Tag Archives: N64

GreatBitVlog 14: Willy’s big awesome box of GameBoy games!

holyGBGAMES

I’m perfectly aware that I’m a lazy son of a bitch who’ll do everything half arsed. Such as release a Vlog on Youtube, but not release it on my own damn web site! Not to mention it’s a pretty big deal seeing as it’s a big box of GameBoy games sent to me from the hella awesome William Culver, the host of the Arcade USA show on Youtube. But let me get this over and done with; honestly though, I should’ve done this a week ago!

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GreatBitVlog 13: They’re selling N64 Jumper Paks?

YouWot

Time for some catch up, seeing as I appear to still be bad at organising this blog! In Today’s Vlog I talk about something weird I noticed today when I found a charity shop selling an N64 Jumper Pak. The thing you use in order to boot up the console, you only ever remove it if you’re installing an Expansion Pak into your system. But after a bit of talking to people on Twitter it turns out that some retailers where known to remove jumper paks out of pre-owned N64 systems!

Not only that, I talk a bit about the announced Zelda Netflix TV show, Persona 5, and an awesome modded PS1 with a model of Final Fantasy VII’s Midgar on the top of it! Continue reading

Why I Hate Achievements

I dislike Achievements, Trophies, Awards, Stamps, and/or any other form of in-game pop-up that encourages my self esteem and ego. I have good reasons why, that’s why I’m writing a blog about it.

XboxAlist

When Microsoft announced achievements for the Xbox 360, it sounded like a great idea, to me and to a whole lot of other people too. We were all hooked, and people are still hooked, except for me. Eventually, I discovered that achievements are just things to improve your “E-Penis” on Xbox Live and your friends. Sure, that element might sound good to people, but what I see in achievements is a list of things to do in a game so that you look good at playing them; in other words, it’s a long list of in game chores to do to “extend your experience in the game”. Or as I like to call it “Create content without actually making any content.” Continue reading

Virtual Console Games you Should already have (need) on your Wii: Part 3!

Here’s the final part of “What virtual console game you should have!”. So what will we have here then!?

Actraiser

  

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Impressions and a peek at Hyrule Historia

OK, if you haven’t kept up with Stalking the Retro, RetroGaming Round up and my Twitter, you wouldn’t have known that I was a little excited about a certain Nintendo Art book…

I just made a #PreOrder for Hyrule Historia on @amazon
— Great Bit Blog (@GreatBitBlog) January 20, 2013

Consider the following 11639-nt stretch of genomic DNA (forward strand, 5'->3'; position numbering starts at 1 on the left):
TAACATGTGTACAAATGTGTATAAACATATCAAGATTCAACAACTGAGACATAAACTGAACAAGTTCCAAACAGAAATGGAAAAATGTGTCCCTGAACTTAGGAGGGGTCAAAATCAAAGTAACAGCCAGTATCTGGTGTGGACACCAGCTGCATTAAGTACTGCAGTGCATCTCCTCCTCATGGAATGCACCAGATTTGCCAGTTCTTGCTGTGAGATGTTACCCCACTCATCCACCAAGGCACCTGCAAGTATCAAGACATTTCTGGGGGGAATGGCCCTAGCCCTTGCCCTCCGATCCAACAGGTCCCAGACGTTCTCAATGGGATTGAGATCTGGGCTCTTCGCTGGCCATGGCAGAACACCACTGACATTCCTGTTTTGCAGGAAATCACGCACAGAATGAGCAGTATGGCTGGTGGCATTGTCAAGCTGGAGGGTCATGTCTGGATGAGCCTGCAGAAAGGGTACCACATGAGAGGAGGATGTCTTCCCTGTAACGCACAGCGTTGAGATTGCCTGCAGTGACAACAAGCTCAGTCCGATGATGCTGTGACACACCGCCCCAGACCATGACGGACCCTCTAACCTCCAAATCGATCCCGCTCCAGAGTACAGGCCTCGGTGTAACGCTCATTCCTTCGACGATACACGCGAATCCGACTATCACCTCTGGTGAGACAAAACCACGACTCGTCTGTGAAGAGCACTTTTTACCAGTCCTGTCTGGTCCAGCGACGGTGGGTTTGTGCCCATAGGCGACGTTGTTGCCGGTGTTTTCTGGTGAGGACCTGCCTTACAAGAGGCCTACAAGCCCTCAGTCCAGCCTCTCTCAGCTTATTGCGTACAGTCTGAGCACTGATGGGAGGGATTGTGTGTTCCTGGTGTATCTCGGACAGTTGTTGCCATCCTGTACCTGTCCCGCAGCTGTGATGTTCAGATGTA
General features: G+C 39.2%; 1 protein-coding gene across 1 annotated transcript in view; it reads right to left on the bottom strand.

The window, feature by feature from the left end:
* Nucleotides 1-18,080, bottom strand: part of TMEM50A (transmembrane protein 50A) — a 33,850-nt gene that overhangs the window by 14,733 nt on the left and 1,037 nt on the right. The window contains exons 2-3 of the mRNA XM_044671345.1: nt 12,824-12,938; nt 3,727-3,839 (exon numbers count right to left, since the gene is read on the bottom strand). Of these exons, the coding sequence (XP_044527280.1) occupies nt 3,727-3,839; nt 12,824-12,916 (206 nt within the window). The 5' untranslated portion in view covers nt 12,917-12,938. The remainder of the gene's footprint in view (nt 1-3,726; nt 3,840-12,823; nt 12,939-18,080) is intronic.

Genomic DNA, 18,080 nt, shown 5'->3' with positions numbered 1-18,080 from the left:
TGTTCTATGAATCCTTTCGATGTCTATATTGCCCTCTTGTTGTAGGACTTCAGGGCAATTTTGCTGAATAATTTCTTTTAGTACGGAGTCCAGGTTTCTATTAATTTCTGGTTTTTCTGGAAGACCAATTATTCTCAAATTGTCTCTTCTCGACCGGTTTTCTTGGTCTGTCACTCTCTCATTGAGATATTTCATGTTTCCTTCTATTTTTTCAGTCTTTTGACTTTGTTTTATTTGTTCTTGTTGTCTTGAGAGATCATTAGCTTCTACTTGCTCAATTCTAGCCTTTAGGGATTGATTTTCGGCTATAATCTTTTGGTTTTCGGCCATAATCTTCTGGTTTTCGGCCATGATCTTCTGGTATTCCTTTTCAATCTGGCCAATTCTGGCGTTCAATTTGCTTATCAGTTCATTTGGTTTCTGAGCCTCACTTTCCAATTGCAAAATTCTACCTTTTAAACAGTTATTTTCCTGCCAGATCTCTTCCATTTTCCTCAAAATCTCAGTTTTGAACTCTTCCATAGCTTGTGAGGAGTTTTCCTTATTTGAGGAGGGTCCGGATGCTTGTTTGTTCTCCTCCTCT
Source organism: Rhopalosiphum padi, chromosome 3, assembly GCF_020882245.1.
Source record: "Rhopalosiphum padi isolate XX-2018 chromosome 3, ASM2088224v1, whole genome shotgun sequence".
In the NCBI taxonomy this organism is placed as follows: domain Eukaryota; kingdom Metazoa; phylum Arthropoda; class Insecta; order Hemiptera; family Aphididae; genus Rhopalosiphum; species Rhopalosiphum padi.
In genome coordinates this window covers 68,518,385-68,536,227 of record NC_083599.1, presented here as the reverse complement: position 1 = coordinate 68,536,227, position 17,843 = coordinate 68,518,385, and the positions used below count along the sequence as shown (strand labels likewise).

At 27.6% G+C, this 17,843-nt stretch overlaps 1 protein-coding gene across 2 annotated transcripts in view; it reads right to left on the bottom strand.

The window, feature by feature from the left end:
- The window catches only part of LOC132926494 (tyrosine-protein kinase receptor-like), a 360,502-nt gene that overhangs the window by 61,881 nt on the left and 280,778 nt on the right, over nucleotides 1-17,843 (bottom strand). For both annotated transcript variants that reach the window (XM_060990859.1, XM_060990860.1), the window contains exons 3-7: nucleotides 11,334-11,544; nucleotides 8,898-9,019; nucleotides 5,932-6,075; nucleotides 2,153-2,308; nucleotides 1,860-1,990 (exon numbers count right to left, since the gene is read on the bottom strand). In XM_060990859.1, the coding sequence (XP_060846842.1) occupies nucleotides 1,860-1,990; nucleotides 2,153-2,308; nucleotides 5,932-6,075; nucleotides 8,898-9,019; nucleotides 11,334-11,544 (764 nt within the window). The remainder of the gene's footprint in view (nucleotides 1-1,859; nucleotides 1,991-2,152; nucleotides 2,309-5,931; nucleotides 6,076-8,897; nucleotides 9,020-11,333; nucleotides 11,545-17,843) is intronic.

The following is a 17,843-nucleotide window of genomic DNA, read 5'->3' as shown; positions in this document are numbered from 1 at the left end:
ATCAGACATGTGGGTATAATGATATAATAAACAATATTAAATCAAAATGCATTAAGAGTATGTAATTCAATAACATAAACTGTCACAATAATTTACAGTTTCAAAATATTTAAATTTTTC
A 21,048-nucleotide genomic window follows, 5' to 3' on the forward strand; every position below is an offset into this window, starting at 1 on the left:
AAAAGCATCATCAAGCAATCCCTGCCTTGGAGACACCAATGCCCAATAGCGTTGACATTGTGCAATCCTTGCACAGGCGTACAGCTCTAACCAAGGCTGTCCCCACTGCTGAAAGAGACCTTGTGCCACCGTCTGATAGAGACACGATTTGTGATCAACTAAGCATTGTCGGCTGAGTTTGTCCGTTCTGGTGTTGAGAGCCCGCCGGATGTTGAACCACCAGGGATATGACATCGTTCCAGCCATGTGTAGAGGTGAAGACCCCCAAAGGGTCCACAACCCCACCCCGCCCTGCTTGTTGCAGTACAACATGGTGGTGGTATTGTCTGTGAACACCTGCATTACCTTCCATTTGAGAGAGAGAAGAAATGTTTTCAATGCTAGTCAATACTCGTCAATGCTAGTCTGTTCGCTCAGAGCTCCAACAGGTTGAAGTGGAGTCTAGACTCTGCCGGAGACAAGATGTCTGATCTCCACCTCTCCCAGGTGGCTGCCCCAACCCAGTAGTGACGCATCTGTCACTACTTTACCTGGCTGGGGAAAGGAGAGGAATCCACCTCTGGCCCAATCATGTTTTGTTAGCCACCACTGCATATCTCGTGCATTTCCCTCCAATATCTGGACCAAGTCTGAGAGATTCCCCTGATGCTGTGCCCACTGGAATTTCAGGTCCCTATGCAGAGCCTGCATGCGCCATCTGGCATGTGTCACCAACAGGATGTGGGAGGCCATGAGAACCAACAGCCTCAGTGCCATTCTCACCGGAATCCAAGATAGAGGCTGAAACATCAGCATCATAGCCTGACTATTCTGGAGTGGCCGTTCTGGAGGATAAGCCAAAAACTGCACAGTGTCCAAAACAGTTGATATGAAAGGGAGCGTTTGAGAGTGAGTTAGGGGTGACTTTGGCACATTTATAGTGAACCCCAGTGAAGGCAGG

Check out what I got today! @nintendo #HyruleHistoria #ShigeruMiyamoto #EijiAomuna twitter.com/GreatBitBlog/s…
— Great Bit Blog (@GreatBitBlog) January 28, 2013

Oh yeah! I was a very lucky boy today and received my copy of Hyrule Historia almost a week before I was expecting to receive it! Not only that, but I didn’t even pay for Amazon’s overnight shipping, I went with their free five day delivery, yet I still receive the book a day before actual retail release!

A book for the fans. OK OK it’s not the £40 leather bound version, but it will still be a piece of history!
Open the book and you see the ancient mural seen in Skyward Sword. 

There are plenty of pictures and artwork from the Skyward Sword game. This itself almost takes up a third of the book!
The many faces of Link. Remember kiddies, there are more than one Link.
The famous “Official Zelda Time Line” Page on the right.
Shigeru’s Early art for the NES/Famicom Legend of Zelda.
Amazing colour sketches of the NES game’s concept art. I’ve never seen these before!
The art for Zelda in “Link to the Past” that shows the unused Futuristic Zelda.
The Story behind Ocarina of Time.
The Story behind Link to the past.
Details about the DS games and “New Hyrule”. I never got the beat Phatom Hourglass, and I didn’t get myself a copy of Spirit Tracks; maybe I should get myself a copy to learn more about “New Hyrule”.
The many-many different versions of Midna seen in Twilight Princess.
An article about Eiji Aonuma (The game’s producer) near the end of the book.
The Zelda Manga at the back of the book, remember kids, to read Manga, you read right to left!

The impression I got from the book is simply this, “This is the Zelda Fan’s book!”. It’s comprehensive, (despite most of the book is based on the latest game, Skyward Sword.), BIG! It has more than 270 pages with each page a little bigger than an A4 sheet of paper, and each sheet is glossy and thick, the quality of the book itself is very high and the hard cover itself feels like it can take a beating. Not only does this book show art work, it’s a descent history book that explains it’s confusing continuity very well, not only with it’s explained time line chart, but in the written articles for each game too. It’s nice to see artwork from characters  scenes, and levels that were not used in the games. The unused “Future Zelda” from Link to the Past was very interesting, the many faces of Midna from Twilight Princess, and all the characters seen from the DS games that I have yet to play stir my curiosity for the franchise even more than before. Even if maybe you’re not a Zelda fan, or maybe you haven’t played a Zelda game before, this book is still worth getting just to see the artwork and the amount of work that went into the Zelda franchise. It’s a definite purchase and read for any gamer!

What made this Nintendo fan-boy broaden his horizons?